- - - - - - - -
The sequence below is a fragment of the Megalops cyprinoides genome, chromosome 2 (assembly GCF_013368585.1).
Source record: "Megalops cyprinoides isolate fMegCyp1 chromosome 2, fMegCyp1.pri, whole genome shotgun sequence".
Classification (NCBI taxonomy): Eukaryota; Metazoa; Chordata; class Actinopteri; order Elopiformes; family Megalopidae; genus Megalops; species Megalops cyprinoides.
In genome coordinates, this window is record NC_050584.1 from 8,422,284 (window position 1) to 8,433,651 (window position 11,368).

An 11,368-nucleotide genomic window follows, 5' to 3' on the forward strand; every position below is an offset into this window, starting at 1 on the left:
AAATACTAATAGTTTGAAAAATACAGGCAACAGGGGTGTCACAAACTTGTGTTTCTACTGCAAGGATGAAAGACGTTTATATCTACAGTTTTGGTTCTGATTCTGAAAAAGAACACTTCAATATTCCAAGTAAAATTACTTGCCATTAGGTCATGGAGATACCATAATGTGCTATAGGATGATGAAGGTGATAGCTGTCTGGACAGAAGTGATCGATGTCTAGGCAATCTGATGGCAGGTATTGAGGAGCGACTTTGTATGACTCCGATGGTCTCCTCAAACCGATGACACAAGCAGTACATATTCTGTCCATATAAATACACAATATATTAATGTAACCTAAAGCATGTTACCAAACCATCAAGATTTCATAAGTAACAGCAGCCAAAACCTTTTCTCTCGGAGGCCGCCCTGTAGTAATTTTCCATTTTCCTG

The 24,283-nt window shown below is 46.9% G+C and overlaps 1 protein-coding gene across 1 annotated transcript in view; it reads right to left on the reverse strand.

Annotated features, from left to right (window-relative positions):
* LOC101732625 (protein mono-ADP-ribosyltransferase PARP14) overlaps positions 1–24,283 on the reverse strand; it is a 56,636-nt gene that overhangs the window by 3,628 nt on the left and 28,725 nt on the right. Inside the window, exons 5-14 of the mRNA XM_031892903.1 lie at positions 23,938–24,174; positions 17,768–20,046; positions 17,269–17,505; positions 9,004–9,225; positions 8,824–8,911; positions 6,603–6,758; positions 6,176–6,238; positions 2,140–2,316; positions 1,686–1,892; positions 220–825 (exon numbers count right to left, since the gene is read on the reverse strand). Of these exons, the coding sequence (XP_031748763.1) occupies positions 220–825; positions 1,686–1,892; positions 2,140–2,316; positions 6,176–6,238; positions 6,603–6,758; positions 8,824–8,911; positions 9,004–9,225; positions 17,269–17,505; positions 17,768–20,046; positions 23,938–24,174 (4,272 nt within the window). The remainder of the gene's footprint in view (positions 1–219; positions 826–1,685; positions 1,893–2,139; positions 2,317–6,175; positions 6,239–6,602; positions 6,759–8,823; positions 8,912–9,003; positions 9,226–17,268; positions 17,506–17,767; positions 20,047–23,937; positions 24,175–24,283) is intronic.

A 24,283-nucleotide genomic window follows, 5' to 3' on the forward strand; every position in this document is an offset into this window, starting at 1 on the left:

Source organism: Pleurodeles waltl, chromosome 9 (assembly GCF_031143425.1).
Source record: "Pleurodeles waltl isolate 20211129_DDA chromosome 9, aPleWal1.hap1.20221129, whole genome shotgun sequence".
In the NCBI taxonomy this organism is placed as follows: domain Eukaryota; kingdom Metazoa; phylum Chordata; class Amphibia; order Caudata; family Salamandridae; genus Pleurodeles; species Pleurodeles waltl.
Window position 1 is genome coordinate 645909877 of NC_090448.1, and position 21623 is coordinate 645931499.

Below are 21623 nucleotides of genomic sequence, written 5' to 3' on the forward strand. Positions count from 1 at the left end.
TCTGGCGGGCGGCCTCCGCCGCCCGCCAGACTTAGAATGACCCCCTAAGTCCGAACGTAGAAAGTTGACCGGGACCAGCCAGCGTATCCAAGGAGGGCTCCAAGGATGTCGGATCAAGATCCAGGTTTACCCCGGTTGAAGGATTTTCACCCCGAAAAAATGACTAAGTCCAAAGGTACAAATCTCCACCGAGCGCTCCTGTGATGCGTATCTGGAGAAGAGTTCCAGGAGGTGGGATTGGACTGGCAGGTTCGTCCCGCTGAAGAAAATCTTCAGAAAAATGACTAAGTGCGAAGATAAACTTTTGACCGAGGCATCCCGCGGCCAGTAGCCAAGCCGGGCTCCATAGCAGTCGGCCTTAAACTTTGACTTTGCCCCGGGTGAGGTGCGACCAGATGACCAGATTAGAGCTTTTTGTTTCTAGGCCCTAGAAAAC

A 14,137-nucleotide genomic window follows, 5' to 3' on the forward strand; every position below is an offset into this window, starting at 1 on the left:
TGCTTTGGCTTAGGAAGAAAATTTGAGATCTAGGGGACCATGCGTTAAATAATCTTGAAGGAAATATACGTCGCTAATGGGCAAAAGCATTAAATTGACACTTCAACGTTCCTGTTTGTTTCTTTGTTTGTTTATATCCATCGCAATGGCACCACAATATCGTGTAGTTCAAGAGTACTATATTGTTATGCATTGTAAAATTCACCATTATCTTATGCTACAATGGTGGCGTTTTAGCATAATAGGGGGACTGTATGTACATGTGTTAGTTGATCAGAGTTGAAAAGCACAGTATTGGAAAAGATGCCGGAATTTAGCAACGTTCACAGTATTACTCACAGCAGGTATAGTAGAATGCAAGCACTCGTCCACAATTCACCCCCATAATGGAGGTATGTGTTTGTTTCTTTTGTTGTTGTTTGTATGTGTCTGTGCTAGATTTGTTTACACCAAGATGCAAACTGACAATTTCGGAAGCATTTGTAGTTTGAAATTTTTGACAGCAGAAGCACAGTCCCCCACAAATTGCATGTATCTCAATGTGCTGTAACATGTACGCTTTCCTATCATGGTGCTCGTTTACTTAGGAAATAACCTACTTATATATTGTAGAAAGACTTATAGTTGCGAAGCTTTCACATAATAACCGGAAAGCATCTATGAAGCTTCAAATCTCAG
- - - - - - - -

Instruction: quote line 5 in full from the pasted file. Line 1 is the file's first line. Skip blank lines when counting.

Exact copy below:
An 11,368-nucleotide genomic window follows, 5' to 3' on the forward strand; every position below is an offset into this window, starting at 1 on the left: